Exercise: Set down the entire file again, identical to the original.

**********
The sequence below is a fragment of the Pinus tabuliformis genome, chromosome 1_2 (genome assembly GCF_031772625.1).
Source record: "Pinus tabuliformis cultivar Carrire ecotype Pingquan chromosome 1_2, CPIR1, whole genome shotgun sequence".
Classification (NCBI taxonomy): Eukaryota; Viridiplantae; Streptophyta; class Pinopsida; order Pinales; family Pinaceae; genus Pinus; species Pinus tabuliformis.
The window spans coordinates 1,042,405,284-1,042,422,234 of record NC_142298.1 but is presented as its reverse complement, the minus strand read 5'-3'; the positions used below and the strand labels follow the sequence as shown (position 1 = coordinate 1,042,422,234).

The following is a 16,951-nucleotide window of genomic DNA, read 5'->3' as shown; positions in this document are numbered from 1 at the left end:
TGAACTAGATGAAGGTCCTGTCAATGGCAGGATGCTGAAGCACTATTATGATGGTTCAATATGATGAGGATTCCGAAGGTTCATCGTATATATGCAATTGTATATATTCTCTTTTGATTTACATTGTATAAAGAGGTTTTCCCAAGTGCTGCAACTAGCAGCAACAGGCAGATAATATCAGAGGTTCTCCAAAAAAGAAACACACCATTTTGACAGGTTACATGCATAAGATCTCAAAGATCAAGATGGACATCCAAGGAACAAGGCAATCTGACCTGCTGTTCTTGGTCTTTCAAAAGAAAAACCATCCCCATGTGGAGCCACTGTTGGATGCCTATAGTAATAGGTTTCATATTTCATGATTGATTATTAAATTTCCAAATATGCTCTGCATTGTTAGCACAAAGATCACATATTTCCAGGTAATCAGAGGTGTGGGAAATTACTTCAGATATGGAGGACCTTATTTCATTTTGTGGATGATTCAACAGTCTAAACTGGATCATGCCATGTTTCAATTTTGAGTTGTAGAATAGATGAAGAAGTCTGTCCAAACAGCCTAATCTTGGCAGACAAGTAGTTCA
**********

The sequence below is a fragment of the Pinus tabuliformis genome, chromosome 1_2 (genome assembly GCF_031772625.1).
Source record: "Pinus tabuliformis cultivar Carrire ecotype Pingquan chromosome 1_2, CPIR1, whole genome shotgun sequence".
Classification (NCBI taxonomy): Eukaryota; Viridiplantae; Streptophyta; class Pinopsida; order Pinales; family Pinaceae; genus Pinus; species Pinus tabuliformis.
The window spans coordinates 1,042,405,284-1,042,422,234 of record NC_142298.1 but is presented as its reverse complement, the minus strand read 5'-3'; the positions used below and the strand labels follow the sequence as shown (position 1 = coordinate 1,042,422,234).

The following is a 16,951-nucleotide window of genomic DNA, read 5'->3' as shown; positions in this document are numbered from 1 at the left end:
TGAACTAGATGAAGGTCCTGTCAATGGCAGGATGCTGAAGCACTATTATGATGGTTCAATATGATGAGGATTCCGAAGGTTCATCGTATATATGCAATTGTATATATTCTCTTTTGATTTACATTGTATAAAGAGGTTTTCCCAAGTGCTGCAACTAGCAGCAACAGGCAGATAATATCAGAGGTTCTCCAAAAAAGAAACACACCATTTTGACAGGTTACATGCATAAGATCTCAAAGATCAAGATGGACATCCAAGGAACAAGGCAATCTGACCTGCTGTTCTTGGTCTTTCAAAAGAAAAACCATCCCCATGTGGAGCCACTGTTGGATGCCTATAGTAATAGGTTTCATATTTCATGATTGATTATTAAATTTCCAAATATGCTCTGCATTGTTAGCACAAAGATCACATATTTCCAGGTAATCAGAGGTGTGGGAAATTACTTCAGATATGGAGGACCTTATTTCATTTTGTGGATGATTCAACAGTCTAAACTGGATCATGCCATGTTTCAATTTTGAGTTGTAGAATAGATGAAGAAGTCTGTCCAAACAGCCTAATCTTGGCAGACAAGTAGTTCA